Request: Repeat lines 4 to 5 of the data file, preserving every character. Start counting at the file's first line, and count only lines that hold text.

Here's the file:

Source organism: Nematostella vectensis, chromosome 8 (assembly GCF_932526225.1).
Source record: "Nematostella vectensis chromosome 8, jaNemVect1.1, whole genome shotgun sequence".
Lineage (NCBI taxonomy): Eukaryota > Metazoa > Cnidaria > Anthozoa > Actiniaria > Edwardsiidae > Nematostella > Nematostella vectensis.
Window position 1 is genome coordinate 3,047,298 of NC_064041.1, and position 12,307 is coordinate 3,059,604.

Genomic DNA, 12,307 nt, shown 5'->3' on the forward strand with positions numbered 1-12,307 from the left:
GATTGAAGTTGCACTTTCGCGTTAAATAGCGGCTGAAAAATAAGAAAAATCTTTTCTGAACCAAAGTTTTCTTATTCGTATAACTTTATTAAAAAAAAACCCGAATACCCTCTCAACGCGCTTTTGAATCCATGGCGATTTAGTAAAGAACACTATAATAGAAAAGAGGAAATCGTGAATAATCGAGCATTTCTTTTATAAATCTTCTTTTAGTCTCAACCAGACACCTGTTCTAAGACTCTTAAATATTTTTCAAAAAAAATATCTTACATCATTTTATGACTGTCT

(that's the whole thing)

Window position 1 is genome coordinate 3,047,298 of NC_064041.1, and position 12,307 is coordinate 3,059,604.

Genomic DNA, 12,307 nt, shown 5'->3' on the forward strand with positions numbered 1-12,307 from the left: